Political economy and population health: from theory to an empirical assessment of the impact of austerity on mortality trends

McCartney, Gerard (2022) Political economy and population health: from theory to an empirical assessment of the impact of austerity on mortality trends. PhD thesis, University of Glasgow.

Full text available as:
[img] PDF
Download (6MB)


The life expectancy of most high income countries had increased consistently over the second half of the 20th Century. However, after around 2012 these improving trends stalled in many countries. This thesis seeks to explain these trends through a political economy lens.

There are three central arguments made in this thesis. First, that health is best defined as a structural, functional and emotional state that is compatible with effective life as an individual and as a member of society; and that health inequalities are best defined as the systematic, avoidable and unfair differences in health outcomes that can be observed between populations, between social groups within the same population, or as a gradient across a population ranked by social position.

Second, that political economy is crucial to understanding the health of populations. The existing evidence linking political economy to population health was systematically reviewed and synthesised. Although there were risks of bias, social democratic welfare states, higher public spending, fair trade policies, extensions to compulsory education provision, microfinance initiatives in low-income countries, health and safety policy, improved access to health care, and high-quality affordable housing were found to have positive impacts on population health. ‘Neoliberal’ restructuring was associated with increased health inequalities. Higher income inequality was associated with lower self-rated health and higher mortality.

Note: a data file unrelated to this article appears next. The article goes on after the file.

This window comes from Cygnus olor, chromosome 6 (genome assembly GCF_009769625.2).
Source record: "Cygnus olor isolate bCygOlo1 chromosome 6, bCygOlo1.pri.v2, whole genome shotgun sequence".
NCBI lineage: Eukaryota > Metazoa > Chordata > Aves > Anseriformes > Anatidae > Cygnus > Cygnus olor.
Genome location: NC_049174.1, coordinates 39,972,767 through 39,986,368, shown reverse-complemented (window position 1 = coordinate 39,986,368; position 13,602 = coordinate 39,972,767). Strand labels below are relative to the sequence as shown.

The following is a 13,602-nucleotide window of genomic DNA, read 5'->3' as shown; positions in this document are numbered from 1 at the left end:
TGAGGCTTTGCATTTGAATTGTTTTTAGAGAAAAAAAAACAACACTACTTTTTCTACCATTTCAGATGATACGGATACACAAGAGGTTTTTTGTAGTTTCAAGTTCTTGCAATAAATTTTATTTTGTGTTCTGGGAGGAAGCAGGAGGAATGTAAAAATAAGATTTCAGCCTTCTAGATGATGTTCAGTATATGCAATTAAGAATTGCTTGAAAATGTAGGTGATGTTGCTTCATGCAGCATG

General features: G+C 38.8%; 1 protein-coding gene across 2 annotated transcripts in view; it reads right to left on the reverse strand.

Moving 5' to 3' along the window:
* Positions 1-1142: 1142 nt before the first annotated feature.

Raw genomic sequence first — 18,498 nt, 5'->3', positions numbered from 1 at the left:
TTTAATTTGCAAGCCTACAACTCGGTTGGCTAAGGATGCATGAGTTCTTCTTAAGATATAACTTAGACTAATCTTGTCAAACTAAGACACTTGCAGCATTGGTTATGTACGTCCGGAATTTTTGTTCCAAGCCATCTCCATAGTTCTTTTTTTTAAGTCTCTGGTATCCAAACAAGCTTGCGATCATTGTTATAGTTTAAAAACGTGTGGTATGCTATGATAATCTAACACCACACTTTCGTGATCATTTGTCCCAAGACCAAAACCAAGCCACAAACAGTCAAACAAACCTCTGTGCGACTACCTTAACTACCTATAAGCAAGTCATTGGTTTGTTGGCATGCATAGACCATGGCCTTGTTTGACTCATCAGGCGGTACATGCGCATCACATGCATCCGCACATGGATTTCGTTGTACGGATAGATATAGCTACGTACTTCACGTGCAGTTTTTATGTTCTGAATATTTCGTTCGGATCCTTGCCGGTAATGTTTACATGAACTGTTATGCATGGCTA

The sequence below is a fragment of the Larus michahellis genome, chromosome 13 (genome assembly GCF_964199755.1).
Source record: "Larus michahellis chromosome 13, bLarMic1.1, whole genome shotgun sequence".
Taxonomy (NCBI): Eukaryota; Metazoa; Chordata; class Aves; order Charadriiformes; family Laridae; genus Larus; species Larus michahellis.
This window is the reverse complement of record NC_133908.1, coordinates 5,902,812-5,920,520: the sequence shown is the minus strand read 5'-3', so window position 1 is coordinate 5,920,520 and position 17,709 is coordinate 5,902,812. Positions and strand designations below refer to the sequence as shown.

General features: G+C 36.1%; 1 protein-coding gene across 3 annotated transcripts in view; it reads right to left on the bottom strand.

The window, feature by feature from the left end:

Third, countries with more austere policy in recent decades experienced slower improvements in mortality, especially when measured as changes in Government Expenditure and Public Social Spending, and when implemented during economic downturns, albeit with imprecise effect estimates. The stalled mortality trends observed across many high income countries is therefore likely to be at least partly due to austerity policies.

Item Type: Thesis (PhD)
Qualification Level: Doctoral
Subjects: H Social Sciences > HB Economic Theory
J Political Science > JA Political science (General)
Colleges/Schools: College of Social Sciences > Adam Smith Business School > Management
Supervisor's Name: McMaster, Professor Robert and Popham, Dr. Frank and Dundas, Professor Ruth
Date of Award: 2022
Depositing User: Theses Team
Unique ID: glathesis:2022-83260
Copyright: Copyright of this thesis is held by the author.
Date Deposited: 14 Nov 2022 14:41
Last Modified: 14 Nov 2022 16:36
Thesis DOI: 10.5525/gla.thesis.83260
URI: http://theses.gla.ac.uk/id/eprint/83260
Related URLs:

Actions (login required)

View Item View Item


Downloads per month over past year